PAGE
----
St. George’s Cathedral is the Anglican (Episcopal) centre in Jerusalem and the Middle East and the seat of the Bishop of Jerusalem. Building began in 1891. Dedicated to the early Christian martyr St. George of Lydda, the imposing Cathedral is a whitewashed neo-Gothic edifice resembling Oxford’s New College, with its typical collegiate quadrangle, and is located a few blocks from the Damascus Gate. It was here, in the Bishop’s residence, that the Turkish governor surrendered to British General Allenby in 1918.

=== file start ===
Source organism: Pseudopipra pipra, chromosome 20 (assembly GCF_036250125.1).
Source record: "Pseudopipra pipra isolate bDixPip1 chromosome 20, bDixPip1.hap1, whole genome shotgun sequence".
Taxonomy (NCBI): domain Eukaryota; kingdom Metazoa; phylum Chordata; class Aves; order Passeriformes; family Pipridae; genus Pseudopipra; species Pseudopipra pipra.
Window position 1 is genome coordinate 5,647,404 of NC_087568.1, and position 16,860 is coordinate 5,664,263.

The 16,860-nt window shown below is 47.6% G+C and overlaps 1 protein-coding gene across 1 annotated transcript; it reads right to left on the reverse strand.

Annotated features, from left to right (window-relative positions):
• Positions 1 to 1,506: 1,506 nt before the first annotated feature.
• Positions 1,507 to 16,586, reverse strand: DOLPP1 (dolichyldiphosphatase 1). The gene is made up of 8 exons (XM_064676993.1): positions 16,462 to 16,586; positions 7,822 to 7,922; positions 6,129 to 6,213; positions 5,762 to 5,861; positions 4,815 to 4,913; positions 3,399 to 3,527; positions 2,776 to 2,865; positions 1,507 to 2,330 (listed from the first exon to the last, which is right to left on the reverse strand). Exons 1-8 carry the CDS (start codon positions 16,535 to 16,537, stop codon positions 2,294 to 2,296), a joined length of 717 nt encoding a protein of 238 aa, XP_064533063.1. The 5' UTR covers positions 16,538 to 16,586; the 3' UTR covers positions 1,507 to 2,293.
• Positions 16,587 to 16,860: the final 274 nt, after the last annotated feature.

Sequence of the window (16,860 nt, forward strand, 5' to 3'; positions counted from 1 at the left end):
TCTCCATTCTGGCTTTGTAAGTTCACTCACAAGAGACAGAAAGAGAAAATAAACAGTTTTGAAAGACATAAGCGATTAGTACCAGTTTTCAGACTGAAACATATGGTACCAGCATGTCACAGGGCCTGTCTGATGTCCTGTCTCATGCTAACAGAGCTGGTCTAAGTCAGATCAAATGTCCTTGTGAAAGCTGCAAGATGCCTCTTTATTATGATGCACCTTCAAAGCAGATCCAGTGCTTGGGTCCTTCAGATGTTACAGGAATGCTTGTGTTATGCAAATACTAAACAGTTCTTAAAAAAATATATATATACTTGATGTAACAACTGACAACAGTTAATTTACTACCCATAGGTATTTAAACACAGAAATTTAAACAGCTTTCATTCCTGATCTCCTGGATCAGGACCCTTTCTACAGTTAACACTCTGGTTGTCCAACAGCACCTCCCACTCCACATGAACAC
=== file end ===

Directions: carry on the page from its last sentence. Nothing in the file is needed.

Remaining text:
The PHOENIX concert opened with Marc-Antoine Charpentier’s (1634-1704) “In Nativitatem Nostri Jesu Christi Canticum” (Song for the Birth of Our Lord Jesus Christ) H.314, scored for SATB choir, soloists, keyboard, two violins, basso continuo and optional ‘cello. Among the French Baroque’s hidden masters, Charpentier was one of the composers whose pursuit of personal prestige was hampered by Jean-Baptiste Lully’s royal monopoly on the production of opera in Paris under Louis IV. Indeed, on his return to Paris from studying with Carissimi in Italy, Charpentier found himself in the paradoxical situation of being a Frenchman using Carissimi’s Italian liturgical style in Paris, the largely secular environment of Lully, who was, himself, originally Italian! Long forgotten and then hailed in the 20th century as a great composer, Charpentier was a master of harmonic- and melodic invention, a Catholic composer skillfully merging the morally problematic combination of beauty and devotion into a seamless whole. He was particularly drawn to writing Christmas music. The earliest of the composer’s Christmas dialogue motets, “In Navitatem” relates the angels’ annunciation to the Judean shepherds of Christ’s birth. Aiming for clarity, Herzog uses the vocal quartet – soprano Hadas Faran-Asia, alto Ella Wilhelm, tenor Eliav Lavi and bass Guy Pelc – as both ensemble- and solo singers. The instrumental ensemble consisted of Jonathan Keren and Katya Polin– Baroque violins, Adi Silberberg– recorders, Shira Ben Yehoshua– Baroque oboe, recorder, Eliav Lavi-lute, Sonia Navot-tenor viol, Myrna Herzog-bass viol, Inbar Navot-Baroque bassoon, Adiel Shmit-Baroque ‘cello and Marina Minkin-harpsichord. The ensemble displayed fine balance, executing the dance-based pieces with lively elegance, with Herzog abandoning the viol for drum and tambourine in some sections. Coloristic- and scoring effects moved the spotlight around the ensemble as, for example, when instrumental pairs – recorders (Silberberg and Ben Yehoshua) and violins (Keren and Polin) - alternated in the “Marche”. The velvety, buoyant texture of the vocal quartet evoked French timbre and “bon goût” throughout the concert, Faran-Asia paring down her large operatic voice to suit Baroque style. Alto Ella Wilhelm’s sound, richly honeyed and unforced, has much beauty in the lower register, Lavi juggles his double role of player and singer with admirable lightness; Pelc’s fine diction as well as the mix of depth and brightness in his vocal palette are rewarding. The work concluded with some delightful, meaningful violin-playing colored with gently-colored dissonances.